Dubai property prices fell 10 percent in Q1

Dubai residential property prices fell 10 percent in the first quarter due to a a strong dollar

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Dubai residential property prices fell 10 percent in the first three months of the year because of a strong dollar and as buyers had less cash to spend following the oil price slump, industry consultants JLL said in a report on Tuesday.

The Dubai real estate sector has softened since late 2014 after a three-year boom fed by an influx of cash from politically unstable Arab nations.

But tougher borrowing regulations and higher transaction fees helped cool the market, with sales volumes slumping last year along with prices.

That trend has continued into 2016, JLL notes, estimating apartment and house prices fell by 10 and 11 percent in the first quarter year-on-year. Rents dropped 5 percent over the same period.

On Monday, the chairman and founder of Emaar Properties , builder of the world’s tallest tower and Dubai’s biggest developer, revealed he was “really scared” of market conditions coming into 2016.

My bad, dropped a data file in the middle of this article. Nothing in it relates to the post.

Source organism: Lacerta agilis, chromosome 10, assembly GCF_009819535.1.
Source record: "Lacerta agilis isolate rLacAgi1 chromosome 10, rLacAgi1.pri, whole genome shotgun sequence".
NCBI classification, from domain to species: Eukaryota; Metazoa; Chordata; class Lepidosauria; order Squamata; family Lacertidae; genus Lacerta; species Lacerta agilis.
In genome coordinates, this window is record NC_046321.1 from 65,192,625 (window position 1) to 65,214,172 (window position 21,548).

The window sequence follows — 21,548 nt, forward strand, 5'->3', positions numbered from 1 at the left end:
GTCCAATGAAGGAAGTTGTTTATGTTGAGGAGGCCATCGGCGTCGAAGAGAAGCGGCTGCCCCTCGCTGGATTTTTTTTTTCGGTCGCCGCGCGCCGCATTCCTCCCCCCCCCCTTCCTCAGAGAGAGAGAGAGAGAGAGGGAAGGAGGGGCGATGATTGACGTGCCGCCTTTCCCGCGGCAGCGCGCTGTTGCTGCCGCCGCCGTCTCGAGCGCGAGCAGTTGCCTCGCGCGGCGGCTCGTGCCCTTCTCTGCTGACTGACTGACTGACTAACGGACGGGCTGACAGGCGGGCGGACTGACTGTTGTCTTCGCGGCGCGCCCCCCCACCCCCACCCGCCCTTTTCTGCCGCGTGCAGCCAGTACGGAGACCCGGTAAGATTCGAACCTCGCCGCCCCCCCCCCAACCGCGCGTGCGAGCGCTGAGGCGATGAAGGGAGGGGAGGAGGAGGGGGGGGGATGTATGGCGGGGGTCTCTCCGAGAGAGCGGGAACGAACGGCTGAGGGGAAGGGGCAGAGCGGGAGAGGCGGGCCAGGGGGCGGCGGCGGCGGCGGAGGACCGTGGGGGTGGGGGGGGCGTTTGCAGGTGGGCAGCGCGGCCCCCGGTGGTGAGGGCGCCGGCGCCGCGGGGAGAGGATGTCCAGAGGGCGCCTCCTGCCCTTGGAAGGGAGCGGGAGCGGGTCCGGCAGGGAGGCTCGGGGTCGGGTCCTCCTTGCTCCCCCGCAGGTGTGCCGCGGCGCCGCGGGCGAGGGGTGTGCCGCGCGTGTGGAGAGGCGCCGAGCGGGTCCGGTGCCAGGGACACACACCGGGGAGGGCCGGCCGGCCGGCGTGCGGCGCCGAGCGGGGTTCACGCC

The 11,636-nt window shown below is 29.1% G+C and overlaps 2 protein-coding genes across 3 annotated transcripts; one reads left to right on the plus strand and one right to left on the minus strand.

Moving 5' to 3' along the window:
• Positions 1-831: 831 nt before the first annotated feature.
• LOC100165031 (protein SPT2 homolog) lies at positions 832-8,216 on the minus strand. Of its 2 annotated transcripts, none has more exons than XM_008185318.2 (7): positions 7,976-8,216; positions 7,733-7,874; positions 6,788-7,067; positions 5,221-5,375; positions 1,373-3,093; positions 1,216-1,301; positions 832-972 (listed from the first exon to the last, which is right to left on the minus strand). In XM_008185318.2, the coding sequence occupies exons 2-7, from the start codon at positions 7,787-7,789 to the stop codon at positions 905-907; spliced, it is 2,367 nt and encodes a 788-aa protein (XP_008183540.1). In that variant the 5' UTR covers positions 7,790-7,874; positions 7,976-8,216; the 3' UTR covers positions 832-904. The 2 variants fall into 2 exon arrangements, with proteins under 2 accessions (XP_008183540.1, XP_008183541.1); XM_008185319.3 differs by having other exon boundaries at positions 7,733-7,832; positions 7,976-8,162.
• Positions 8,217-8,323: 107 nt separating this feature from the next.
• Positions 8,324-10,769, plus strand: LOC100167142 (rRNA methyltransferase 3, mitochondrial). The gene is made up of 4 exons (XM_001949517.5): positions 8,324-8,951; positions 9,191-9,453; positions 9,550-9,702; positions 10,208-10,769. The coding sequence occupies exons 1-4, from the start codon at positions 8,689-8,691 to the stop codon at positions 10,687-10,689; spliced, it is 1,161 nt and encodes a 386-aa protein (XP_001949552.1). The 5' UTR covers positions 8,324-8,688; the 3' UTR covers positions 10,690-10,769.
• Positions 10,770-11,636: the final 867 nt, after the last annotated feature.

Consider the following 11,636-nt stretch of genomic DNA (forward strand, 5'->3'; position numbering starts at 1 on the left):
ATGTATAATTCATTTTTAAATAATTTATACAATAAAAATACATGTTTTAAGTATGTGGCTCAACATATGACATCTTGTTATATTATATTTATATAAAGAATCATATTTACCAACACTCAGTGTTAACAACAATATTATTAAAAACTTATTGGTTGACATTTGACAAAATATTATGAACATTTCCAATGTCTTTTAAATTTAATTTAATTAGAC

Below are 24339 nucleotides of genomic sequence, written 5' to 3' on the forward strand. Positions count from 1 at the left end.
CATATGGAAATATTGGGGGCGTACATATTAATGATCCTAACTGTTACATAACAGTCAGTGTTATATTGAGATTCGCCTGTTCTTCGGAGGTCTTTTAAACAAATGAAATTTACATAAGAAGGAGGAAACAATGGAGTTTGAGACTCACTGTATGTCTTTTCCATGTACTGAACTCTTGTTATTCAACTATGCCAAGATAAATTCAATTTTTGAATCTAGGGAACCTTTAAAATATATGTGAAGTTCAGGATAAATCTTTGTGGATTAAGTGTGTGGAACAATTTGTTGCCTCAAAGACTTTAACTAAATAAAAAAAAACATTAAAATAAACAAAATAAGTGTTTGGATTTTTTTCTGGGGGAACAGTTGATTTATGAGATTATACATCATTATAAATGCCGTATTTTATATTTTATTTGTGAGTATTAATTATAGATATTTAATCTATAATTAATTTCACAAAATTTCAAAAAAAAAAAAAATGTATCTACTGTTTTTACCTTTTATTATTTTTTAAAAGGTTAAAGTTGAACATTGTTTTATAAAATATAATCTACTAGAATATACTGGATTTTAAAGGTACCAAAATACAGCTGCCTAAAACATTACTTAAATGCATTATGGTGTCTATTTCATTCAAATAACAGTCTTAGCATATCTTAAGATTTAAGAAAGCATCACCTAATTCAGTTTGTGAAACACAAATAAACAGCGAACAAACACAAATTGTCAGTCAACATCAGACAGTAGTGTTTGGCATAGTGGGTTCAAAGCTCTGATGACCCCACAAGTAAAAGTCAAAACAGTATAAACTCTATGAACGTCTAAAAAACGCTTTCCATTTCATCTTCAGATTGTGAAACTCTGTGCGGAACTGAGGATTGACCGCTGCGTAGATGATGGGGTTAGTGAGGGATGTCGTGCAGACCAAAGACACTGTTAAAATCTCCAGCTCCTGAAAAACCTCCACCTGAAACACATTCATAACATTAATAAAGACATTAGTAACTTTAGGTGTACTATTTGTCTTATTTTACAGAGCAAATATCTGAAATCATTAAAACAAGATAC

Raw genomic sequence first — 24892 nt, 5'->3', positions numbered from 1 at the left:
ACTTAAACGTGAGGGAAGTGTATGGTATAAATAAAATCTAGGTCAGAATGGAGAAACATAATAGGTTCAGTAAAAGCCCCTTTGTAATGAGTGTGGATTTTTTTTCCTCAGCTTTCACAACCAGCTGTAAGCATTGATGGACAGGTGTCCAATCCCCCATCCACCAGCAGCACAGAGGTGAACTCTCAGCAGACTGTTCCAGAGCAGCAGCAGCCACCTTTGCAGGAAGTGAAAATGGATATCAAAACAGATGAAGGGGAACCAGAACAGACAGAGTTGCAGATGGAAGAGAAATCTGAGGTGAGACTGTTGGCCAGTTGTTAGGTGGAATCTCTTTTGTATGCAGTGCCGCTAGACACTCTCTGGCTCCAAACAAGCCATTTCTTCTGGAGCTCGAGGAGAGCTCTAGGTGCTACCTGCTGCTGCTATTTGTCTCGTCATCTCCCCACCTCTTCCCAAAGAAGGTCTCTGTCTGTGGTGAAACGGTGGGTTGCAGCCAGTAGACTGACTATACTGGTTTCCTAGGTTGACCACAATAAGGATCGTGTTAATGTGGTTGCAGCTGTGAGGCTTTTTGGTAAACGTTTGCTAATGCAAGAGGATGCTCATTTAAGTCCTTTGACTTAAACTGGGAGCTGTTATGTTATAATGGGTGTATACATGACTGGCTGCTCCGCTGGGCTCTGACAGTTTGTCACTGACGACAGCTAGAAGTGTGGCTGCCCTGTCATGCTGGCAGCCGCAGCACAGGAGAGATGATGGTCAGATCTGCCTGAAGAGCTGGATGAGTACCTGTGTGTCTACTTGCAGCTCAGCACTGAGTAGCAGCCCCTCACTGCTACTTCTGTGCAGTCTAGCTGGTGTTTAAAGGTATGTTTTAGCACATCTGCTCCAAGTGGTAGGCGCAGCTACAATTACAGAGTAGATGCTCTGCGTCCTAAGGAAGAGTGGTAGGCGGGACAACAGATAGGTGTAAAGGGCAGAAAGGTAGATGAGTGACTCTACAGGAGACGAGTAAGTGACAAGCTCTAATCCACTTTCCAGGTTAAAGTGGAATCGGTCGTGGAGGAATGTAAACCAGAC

The UAE currency is pegged to the dollar, which has gained significantly against various currencies over the past year including the pound, euro and Indian and Pakistani rupees, making Dubai property more expensive for buyers from these markets and who are historically among the biggest investors.

“The continued period of low oil prices is tightening regional liquidity which is also affecting the real estate market,” Craig Plumb, JLL MENA Head of Research, said in the report.

“Whilst the short- to medium-term outlook for the Dubai real estate market is less encouraging, we remain positive on the long-term outlook due to future growth and demand drivers like the Expo 2020 and other mega infrastructure developments.”

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